Are restaurateurs bad at maths?

Last week saw the announcement of a significant increase in the minimum wage in Australia. The lowest paid workers will, from October 2008, receive a 4.15% pay rise, equivalent to 57 cents per normal working hour. Bang! Restaurateurs have been complaining about how this sort of increase would hit really hard and the flow-on would be large increases in costs to diners.

… on average their next main course will increase by $1.50 …

– Con Castrisos (Restaurant and Catering Australia)

Restaurant and Catering Australia (site) whipped up a press release and the papers lapped it up without analysis [1, 2, 3].

… the increase in minimum wages is felt more harshly in the restaurant industry as many employees are working less than full time and subject to penalty rates that magnify the increase …

– John Hart (Restaurant and Catering Australia)

… yesterday’s decision by the Australian Fair Pay Commission will cost his business up to an extra $50,000 a year, leaving him considering introducing weekend surcharges.

“Soon people are going to be paying $4.50 for a cup of coffee and wondering why,” he said.

The Australian newspaper, quoting Perth restaurant manager Warwick Lavis (see link 2, above)

This sounds almost as stupid as the incessant griping about the GST in the restaurant industry (now in place for eight years).

Why introduce weekend surcharges? The rise in costs affects every day of business. He doesn’t understand his own business model? And what’s with the cup of coffee? Mr Lavis thinks the result of a 4.15% pay rise for some people will cause a 29% increase in the price of a cappuccino? (I’m assuming a current $3.50 price.)

All employment factors (penalty rates, multiple employees, admin) are already built into a restaurant’s menu pricing. Restaurant and Catering Australia’s argument is solely about employment costs, so there would be no reason to assume that this pay increase could result in more than a 4.15% increase in menu prices (that’s $0.83 on a $20 main, say). And even then, they’re pretending that the menu price is entirely based on wage costs.

Amusingly, their complaints actually overlook the possible higher flow-on effects from their suppliers. Assuming produce is bought from low-wage suppliers, with one low-wage intermediary, the increase could hypothetically be as high as 8.3% (two layers of 4.15%) on food costs. But wait…

Reality is that not every supplier in the restaurant chain is subject to uniform application of the adjustment of the minimum wage. Only the lowest income employees are benefiting from the full increase, while those on an Australian Pay and Classification Scale benefit to a lesser extent. This means that for each layer of costs, the maximum cost increase is considerably less than 4.15%.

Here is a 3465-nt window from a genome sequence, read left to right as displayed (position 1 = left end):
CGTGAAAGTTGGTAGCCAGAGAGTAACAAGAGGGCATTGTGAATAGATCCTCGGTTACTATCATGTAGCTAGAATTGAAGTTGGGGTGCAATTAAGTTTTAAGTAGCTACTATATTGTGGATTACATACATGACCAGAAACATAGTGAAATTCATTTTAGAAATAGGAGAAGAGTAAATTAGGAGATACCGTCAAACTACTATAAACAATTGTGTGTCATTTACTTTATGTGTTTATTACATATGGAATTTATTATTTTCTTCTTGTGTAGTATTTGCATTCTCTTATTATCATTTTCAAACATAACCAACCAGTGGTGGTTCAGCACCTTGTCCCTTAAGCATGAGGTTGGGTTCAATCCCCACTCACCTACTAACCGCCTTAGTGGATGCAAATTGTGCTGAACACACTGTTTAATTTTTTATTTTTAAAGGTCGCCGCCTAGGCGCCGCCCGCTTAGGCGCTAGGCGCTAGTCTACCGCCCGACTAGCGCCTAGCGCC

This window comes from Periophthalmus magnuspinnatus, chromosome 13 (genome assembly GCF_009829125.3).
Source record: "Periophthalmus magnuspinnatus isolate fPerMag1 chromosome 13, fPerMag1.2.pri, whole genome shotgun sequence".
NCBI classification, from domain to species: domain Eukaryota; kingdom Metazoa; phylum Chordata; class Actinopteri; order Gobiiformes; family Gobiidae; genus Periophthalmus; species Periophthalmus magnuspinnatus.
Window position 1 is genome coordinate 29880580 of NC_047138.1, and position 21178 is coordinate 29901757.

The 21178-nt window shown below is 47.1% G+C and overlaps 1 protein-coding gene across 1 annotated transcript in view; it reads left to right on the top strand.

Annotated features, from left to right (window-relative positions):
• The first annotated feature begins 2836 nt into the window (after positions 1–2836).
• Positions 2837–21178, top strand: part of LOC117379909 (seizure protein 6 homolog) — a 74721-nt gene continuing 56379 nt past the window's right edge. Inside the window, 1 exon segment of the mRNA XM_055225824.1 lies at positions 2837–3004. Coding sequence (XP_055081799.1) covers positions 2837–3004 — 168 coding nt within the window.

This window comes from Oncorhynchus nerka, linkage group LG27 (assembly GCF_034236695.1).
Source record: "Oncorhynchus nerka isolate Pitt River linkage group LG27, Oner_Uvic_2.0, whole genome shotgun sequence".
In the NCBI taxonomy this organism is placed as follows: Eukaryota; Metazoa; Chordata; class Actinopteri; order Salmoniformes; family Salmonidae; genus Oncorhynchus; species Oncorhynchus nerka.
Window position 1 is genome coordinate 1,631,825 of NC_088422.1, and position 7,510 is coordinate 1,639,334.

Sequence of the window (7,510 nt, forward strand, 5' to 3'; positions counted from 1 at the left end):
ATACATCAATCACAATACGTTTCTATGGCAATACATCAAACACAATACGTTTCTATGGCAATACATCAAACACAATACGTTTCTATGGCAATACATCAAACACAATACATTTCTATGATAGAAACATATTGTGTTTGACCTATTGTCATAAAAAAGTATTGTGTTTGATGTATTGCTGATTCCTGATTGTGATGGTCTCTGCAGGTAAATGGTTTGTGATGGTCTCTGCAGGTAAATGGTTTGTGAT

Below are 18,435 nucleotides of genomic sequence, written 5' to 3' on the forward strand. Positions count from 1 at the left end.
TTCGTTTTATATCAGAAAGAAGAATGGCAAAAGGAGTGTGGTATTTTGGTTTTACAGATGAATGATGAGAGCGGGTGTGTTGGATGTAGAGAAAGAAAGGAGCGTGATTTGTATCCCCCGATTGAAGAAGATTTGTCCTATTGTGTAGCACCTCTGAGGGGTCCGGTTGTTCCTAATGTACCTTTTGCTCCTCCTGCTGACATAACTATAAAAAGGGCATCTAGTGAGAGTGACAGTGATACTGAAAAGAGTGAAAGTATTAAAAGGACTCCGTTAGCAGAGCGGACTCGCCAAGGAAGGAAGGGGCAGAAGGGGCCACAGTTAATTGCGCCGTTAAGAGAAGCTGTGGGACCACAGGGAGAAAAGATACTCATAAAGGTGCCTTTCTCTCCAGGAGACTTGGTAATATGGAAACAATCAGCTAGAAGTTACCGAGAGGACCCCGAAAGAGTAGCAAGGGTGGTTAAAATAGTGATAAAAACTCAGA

So let me see… (1) wages are only part of total costs, (2) the full increase applies to only a tiny part of the workforce, and (3) food costs won’t increase by as much as I hypothesised above because not all suppliers will be affected. I can only see a final menu price rise of 2-6% (that’s A$0.40-1.20 on a $20 main, up to A$0.21 on a $3.50 coffee).

Have I missed anything?

6 thoughts on “Are restaurateurs bad at maths?”

  1. Yes, the major dailies continue to disappoint with sloppy journalism like this…or is it the old adage…’never let the truth get in the way of a good story’! As an aside, the Prof and I paid 10.5 euros for a coffee and a tonic water in Vienna yesterday…the coffee was fab and the waiter suitably surly!

  2. With maths like that, Duncan, it’s no wonder you’re so good (and I so bad) at making macarons!

  3. All of this is very true and the owners of these restaurants sound like tight wads who want slave labor. What really goes on in most of the restaurants I have encountered, is that apprentices are doing the majority of the work which in turn is saving them huge amounts of money. First year apprentices earn about $230 a week and work a stupid amount of hours. Most second year apprentices are on about $320 a week and do the same job in big hotels as a fully qualified chef. So really what are they bitching about?

  4. Folks,

    Follow this link to more bad news on the restaurant front:

    Sydney Morning Herald link

    “We were paying $18 for 25kg of Thai jasmine rice 12 weeks ago and it’s gone up to $50. We are told to expect further increases.”

    Sorry, but I call BS. Rice prices here in Singapore fell 10% two weeks ago and are continuing to fall as new shipments arrive. And yes, we also get our rice from Thailand. Let’s see if they pass on the price decreases. Could you imagine them saying “Yep, prices have fallen, so rice is free at Red Lantern again.” Psst, did I see the Pope distributing condoms on the steps of St Mary’s before he left?

    Sorry, but in so many ways, the mainstream press have become apologists for the restaurant industry. Perhaps this is unsurprising given one is hardly likely to cast down from a pedestal the gods one exalted to such heights in the first place.

Comments are closed.